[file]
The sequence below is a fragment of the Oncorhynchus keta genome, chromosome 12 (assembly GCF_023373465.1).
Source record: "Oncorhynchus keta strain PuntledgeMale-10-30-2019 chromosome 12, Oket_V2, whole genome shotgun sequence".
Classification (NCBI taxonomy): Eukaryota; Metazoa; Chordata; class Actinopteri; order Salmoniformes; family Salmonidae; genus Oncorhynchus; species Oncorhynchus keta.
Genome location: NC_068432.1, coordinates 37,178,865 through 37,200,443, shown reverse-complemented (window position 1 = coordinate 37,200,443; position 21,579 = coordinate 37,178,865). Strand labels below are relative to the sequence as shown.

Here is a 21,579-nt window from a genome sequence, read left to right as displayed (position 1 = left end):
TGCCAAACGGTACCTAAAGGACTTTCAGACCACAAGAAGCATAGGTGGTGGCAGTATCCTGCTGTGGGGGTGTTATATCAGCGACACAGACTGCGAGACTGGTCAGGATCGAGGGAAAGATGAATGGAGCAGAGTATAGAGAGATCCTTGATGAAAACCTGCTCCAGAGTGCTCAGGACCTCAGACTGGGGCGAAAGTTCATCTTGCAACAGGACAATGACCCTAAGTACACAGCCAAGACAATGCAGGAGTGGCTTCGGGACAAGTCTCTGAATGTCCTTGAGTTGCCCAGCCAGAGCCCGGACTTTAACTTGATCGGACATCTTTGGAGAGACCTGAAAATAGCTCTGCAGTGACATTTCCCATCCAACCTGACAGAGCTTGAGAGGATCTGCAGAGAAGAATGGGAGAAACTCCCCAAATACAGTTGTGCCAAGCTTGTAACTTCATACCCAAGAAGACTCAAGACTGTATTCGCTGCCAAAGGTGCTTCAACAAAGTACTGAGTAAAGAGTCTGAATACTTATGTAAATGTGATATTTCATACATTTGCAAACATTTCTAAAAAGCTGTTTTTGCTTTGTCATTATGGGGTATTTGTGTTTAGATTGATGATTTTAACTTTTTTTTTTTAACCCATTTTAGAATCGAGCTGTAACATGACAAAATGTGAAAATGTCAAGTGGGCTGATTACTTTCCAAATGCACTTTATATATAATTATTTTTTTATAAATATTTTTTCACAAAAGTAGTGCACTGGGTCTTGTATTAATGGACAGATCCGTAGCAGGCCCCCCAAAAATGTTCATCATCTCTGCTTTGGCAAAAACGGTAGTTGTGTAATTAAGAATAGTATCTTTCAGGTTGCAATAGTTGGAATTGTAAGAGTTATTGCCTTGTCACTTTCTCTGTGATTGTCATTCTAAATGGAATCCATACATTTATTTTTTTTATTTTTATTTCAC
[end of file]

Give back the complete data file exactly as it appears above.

The sequence below is a fragment of the Oncorhynchus keta genome, chromosome 12 (assembly GCF_023373465.1).
Source record: "Oncorhynchus keta strain PuntledgeMale-10-30-2019 chromosome 12, Oket_V2, whole genome shotgun sequence".
Classification (NCBI taxonomy): Eukaryota; Metazoa; Chordata; class Actinopteri; order Salmoniformes; family Salmonidae; genus Oncorhynchus; species Oncorhynchus keta.
Genome location: NC_068432.1, coordinates 37,178,865 through 37,200,443, shown reverse-complemented (window position 1 = coordinate 37,200,443; position 21,579 = coordinate 37,178,865). Strand labels below are relative to the sequence as shown.

Here is a 21,579-nt window from a genome sequence, read left to right as displayed (position 1 = left end):
TGCCAAACGGTACCTAAAGGACTTTCAGACCACAAGAAGCATAGGTGGTGGCAGTATCCTGCTGTGGGGGTGTTATATCAGCGACACAGACTGCGAGACTGGTCAGGATCGAGGGAAAGATGAATGGAGCAGAGTATAGAGAGATCCTTGATGAAAACCTGCTCCAGAGTGCTCAGGACCTCAGACTGGGGCGAAAGTTCATCTTGCAACAGGACAATGACCCTAAGTACACAGCCAAGACAATGCAGGAGTGGCTTCGGGACAAGTCTCTGAATGTCCTTGAGTTGCCCAGCCAGAGCCCGGACTTTAACTTGATCGGACATCTTTGGAGAGACCTGAAAATAGCTCTGCAGTGACATTTCCCATCCAACCTGACAGAGCTTGAGAGGATCTGCAGAGAAGAATGGGAGAAACTCCCCAAATACAGTTGTGCCAAGCTTGTAACTTCATACCCAAGAAGACTCAAGACTGTATTCGCTGCCAAAGGTGCTTCAACAAAGTACTGAGTAAAGAGTCTGAATACTTATGTAAATGTGATATTTCATACATTTGCAAACATTTCTAAAAAGCTGTTTTTGCTTTGTCATTATGGGGTATTTGTGTTTAGATTGATGATTTTAACTTTTTTTTTTTAACCCATTTTAGAATCGAGCTGTAACATGACAAAATGTGAAAATGTCAAGTGGGCTGATTACTTTCCAAATGCACTTTATATATAATTATTTTTTTATAAATATTTTTTCACAAAAGTAGTGCACTGGGTCTTGTATTAATGGACAGATCCGTAGCAGGCCCCCCAAAAATGTTCATCATCTCTGCTTTGGCAAAAACGGTAGTTGTGTAATTAAGAATAGTATCTTTCAGGTTGCAATAGTTGGAATTGTAAGAGTTATTGCCTTGTCACTTTCTCTGTGATTGTCATTCTAAATGGAATCCATACATTTATTTTTTTTATTTTTATTTCAC